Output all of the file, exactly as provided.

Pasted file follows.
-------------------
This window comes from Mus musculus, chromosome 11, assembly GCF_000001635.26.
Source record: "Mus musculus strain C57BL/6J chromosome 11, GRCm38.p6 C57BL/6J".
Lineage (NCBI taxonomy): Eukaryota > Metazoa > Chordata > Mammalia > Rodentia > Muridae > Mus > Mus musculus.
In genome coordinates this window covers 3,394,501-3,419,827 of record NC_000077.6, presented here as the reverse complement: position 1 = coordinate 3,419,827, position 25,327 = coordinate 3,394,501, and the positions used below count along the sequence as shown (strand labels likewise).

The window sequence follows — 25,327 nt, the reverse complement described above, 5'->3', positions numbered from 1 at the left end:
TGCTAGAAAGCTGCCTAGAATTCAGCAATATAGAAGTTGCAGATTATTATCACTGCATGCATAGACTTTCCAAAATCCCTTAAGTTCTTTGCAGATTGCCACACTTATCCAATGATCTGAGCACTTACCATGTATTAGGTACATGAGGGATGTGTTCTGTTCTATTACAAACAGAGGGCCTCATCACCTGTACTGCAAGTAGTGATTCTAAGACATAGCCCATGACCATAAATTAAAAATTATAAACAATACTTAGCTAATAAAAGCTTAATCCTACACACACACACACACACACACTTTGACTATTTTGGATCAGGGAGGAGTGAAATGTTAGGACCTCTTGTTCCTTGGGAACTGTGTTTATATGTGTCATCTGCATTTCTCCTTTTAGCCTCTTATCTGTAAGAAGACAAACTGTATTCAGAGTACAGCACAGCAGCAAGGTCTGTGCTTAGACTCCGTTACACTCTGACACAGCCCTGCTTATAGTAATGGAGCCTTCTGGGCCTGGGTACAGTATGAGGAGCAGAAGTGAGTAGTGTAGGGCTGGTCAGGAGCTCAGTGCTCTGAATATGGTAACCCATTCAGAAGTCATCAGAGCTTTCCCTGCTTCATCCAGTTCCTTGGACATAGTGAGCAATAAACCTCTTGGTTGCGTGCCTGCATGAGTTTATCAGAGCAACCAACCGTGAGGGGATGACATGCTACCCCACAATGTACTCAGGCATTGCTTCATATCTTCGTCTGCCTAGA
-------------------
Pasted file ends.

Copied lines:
This window comes from Mus musculus, chromosome 11, assembly GCF_000001635.26.
Source record: "Mus musculus strain C57BL/6J chromosome 11, GRCm38.p6 C57BL/6J".
Lineage (NCBI taxonomy): Eukaryota > Metazoa > Chordata > Mammalia > Rodentia > Muridae > Mus > Mus musculus.
In genome coordinates this window covers 3,394,501-3,419,827 of record NC_000077.6, presented here as the reverse complement: position 1 = coordinate 3,419,827, position 25,327 = coordinate 3,394,501, and the positions used below count along the sequence as shown (strand labels likewise).

The window sequence follows — 25,327 nt, the reverse complement described above, 5'->3', positions numbered from 1 at the left end:
TGCTAGAAAGCTGCCTAGAATTCAGCAATATAGAAGTTGCAGATTATTATCACTGCATGCATAGACTTTCCAAAATCCCTTAAGTTCTTTGCAGATTGCCACACTTATCCAATGATCTGAGCACTTACCATGTATTAGGTACATGAGGGATGTGTTCTGTTCTATTACAAACAGAGGGCCTCATCACCTGTACTGCAAGTAGTGATTCTAAGACATAGCCCATGACCATAAATTAAAAATTATAAACAATACTTAGCTAATAAAAGCTTAATCCTACACACACACACACACACACACTTTGACTATTTTGGATCAGGGAGGAGTGAAATGTTAGGACCTCTTGTTCCTTGGGAACTGTGTTTATATGTGTCATCTGCATTTCTCCTTTTAGCCTCTTATCTGTAAGAAGACAAACTGTATTCAGAGTACAGCACAGCAGCAAGGTCTGTGCTTAGACTCCGTTACACTCTGACACAGCCCTGCTTATAGTAATGGAGCCTTCTGGGCCTGGGTACAGTATGAGGAGCAGAAGTGAGTAGTGTAGGGCTGGTCAGGAGCTCAGTGCTCTGAATATGGTAACCCATTCAGAAGTCATCAGAGCTTTCCCTGCTTCATCCAGTTCCTTGGACATAGTGAGCAATAAACCTCTTGGTTGCGTGCCTGCATGAGTTTATCAGAGCAACCAACCGTGAGGGGATGACATGCTACCCCACAATGTACTCAGGCATTGCTTCATATCTTCGTCTGCCTAGA